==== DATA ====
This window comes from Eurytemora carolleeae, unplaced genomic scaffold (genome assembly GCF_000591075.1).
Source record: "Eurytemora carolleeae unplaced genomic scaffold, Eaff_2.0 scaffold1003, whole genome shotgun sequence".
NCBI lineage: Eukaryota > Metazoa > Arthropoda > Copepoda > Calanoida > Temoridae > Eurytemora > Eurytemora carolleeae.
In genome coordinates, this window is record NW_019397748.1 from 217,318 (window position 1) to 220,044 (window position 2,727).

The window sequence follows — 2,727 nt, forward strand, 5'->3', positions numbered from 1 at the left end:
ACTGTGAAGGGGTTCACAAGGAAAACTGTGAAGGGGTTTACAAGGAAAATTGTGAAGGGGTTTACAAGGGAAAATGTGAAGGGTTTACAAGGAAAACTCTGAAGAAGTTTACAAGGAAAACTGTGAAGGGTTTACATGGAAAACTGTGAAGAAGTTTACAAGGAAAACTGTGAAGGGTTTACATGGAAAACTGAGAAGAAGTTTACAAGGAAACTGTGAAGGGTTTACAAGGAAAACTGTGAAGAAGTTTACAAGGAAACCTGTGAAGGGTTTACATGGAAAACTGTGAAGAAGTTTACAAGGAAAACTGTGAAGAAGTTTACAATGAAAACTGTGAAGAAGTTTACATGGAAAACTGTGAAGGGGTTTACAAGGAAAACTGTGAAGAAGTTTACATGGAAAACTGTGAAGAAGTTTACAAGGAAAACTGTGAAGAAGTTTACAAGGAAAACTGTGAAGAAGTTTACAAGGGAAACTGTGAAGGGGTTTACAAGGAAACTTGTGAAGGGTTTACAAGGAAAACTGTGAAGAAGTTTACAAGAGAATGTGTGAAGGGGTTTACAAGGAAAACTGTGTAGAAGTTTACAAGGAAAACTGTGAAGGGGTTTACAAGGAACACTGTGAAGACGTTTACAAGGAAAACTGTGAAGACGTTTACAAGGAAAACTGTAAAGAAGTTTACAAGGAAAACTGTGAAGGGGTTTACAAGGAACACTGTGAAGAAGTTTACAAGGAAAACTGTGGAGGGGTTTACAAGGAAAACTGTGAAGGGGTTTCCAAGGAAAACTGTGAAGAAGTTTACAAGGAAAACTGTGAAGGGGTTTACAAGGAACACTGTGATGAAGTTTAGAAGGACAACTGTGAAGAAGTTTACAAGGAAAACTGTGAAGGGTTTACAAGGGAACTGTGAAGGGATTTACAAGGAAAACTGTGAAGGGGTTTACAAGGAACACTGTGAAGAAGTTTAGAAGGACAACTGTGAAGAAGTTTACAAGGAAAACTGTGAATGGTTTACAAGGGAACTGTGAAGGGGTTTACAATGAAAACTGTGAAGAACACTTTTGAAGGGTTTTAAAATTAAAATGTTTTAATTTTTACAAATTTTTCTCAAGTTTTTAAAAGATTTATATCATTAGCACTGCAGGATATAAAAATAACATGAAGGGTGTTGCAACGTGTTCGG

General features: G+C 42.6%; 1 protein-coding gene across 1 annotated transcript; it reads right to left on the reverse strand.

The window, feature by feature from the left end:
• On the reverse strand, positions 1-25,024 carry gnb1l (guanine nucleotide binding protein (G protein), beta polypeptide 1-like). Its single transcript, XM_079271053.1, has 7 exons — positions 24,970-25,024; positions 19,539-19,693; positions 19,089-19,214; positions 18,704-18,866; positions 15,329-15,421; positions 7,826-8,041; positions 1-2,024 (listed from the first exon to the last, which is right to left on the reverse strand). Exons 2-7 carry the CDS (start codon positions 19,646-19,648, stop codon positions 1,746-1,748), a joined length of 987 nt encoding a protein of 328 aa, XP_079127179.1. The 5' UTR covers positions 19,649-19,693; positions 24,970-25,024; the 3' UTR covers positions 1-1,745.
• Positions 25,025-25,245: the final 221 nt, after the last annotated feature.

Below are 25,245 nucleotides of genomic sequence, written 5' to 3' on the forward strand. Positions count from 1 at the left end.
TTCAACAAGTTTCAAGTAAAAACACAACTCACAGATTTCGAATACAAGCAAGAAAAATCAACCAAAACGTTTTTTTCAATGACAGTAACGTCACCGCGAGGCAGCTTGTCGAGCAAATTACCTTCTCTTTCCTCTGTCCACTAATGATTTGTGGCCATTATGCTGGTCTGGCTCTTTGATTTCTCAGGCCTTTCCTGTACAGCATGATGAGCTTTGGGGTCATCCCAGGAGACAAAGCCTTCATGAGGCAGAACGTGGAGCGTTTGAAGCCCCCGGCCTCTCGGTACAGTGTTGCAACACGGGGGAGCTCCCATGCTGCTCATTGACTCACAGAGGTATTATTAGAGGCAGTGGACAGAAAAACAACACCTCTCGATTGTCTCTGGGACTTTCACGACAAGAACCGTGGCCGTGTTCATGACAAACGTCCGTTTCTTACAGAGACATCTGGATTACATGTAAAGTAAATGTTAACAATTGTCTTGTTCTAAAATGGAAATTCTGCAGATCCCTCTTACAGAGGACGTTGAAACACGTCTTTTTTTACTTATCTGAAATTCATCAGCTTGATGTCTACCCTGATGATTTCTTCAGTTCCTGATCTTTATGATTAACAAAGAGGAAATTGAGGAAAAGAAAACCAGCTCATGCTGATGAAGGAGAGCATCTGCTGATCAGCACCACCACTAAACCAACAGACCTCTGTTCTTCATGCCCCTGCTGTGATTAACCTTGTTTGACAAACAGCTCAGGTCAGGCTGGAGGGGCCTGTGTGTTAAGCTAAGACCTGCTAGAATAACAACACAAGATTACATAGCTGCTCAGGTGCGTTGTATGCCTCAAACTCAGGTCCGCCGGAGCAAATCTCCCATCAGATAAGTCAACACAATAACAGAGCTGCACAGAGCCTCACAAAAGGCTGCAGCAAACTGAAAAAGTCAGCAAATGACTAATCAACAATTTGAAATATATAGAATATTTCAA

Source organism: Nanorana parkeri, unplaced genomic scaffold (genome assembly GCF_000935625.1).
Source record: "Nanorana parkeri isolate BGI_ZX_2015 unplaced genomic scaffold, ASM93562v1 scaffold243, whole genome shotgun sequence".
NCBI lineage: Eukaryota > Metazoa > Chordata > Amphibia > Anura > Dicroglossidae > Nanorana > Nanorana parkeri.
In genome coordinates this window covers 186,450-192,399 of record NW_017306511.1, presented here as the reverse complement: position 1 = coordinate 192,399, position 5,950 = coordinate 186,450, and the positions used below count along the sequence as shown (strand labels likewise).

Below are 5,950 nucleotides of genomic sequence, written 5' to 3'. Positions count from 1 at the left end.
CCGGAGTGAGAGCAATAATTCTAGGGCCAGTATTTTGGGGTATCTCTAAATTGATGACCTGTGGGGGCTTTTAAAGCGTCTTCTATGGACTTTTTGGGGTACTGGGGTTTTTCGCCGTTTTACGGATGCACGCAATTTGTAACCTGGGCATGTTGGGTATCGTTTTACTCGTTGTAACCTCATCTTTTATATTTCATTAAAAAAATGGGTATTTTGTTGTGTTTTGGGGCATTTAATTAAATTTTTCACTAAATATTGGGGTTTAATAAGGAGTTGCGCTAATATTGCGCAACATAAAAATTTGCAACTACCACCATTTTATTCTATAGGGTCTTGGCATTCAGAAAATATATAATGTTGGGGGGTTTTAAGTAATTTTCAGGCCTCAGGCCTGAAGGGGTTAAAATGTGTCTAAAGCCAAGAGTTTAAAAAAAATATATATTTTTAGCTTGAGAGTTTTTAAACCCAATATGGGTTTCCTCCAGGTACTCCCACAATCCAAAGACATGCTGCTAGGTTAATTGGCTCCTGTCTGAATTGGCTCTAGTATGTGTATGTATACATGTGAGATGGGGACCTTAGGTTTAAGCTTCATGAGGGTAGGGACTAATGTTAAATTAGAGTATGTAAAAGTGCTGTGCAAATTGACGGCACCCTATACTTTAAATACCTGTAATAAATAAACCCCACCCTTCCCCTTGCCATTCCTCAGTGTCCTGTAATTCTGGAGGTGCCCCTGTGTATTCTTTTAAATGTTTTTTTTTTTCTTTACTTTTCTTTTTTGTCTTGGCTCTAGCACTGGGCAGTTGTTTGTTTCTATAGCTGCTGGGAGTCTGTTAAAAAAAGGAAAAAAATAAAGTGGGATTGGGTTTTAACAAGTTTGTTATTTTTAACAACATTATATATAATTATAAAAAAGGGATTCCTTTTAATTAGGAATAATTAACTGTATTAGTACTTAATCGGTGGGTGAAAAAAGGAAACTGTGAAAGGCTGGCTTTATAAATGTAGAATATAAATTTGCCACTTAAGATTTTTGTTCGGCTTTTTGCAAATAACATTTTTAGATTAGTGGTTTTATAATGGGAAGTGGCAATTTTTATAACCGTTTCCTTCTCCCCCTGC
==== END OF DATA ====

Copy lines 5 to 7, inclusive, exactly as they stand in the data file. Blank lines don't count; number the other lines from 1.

The window sequence follows — 2,727 nt, forward strand, 5'->3', positions numbered from 1 at the left end:
ACTGTGAAGGGGTTCACAAGGAAAACTGTGAAGGGGTTTACAAGGAAAATTGTGAAGGGGTTTACAAGGGAAAATGTGAAGGGTTTACAAGGAAAACTCTGAAGAAGTTTACAAGGAAAACTGTGAAGGGTTTACATGGAAAACTGTGAAGAAGTTTACAAGGAAAACTGTGAAGGGTTTACATGGAAAACTGAGAAGAAGTTTACAAGGAAACTGTGAAGGGTTTACAAGGAAAACTGTGAAGAAGTTTACAAGGAAACCTGTGAAGGGTTTACATGGAAAACTGTGAAGAAGTTTACAAGGAAAACTGTGAAGAAGTTTACAATGAAAACTGTGAAGAAGTTTACATGGAAAACTGTGAAGGGGTTTACAAGGAAAACTGTGAAGAAGTTTACATGGAAAACTGTGAAGAAGTTTACAAGGAAAACTGTGAAGAAGTTTACAAGGAAAACTGTGAAGAAGTTTACAAGGGAAACTGTGAAGGGGTTTACAAGGAAACTTGTGAAGGGTTTACAAGGAAAACTGTGAAGAAGTTTACAAGAGAATGTGTGAAGGGGTTTACAAGGAAAACTGTGTAGAAGTTTACAAGGAAAACTGTGAAGGGGTTTACAAGGAACACTGTGAAGACGTTTACAAGGAAAACTGTGAAGACGTTTACAAGGAAAACTGTAAAGAAGTTTACAAGGAAAACTGTGAAGGGGTTTACAAGGAACACTGTGAAGAAGTTTACAAGGAAAACTGTGGAGGGGTTTACAAGGAAAACTGTGAAGGGGTTTCCAAGGAAAACTGTGAAGAAGTTTACAAGGAAAACTGTGAAGGGGTTTACAAGGAACACTGTGATGAAGTTTAGAAGGACAACTGTGAAGAAGTTTACAAGGAAAACTGTGAAGGGTTTACAAGGGAACTGTGAAGGGATTTACAAGGAAAACTGTGAAGGGGTTTACAAGGAACACTGTGAAGAAGTTTAGAAGGACAACTGTGAAGAAGTTTACAAGGAAAACTGTGAATGGTTTACAAGGGAACTGTGAAGGGGTTTACAATGAAAACTGTGAAGAACACTTTTGAAGGGTTTTAAAATTAAAATGTTTTAATTTTTACAAATTTTTCTCAAGTTTTTAAAAGATTTATATCATTAGCACTGCAGGATATAAAAATAACATGAAGGGTGTTGCAACGTGTTCGG

General features: G+C 42.6%; 1 protein-coding gene across 1 annotated transcript; it reads right to left on the reverse strand.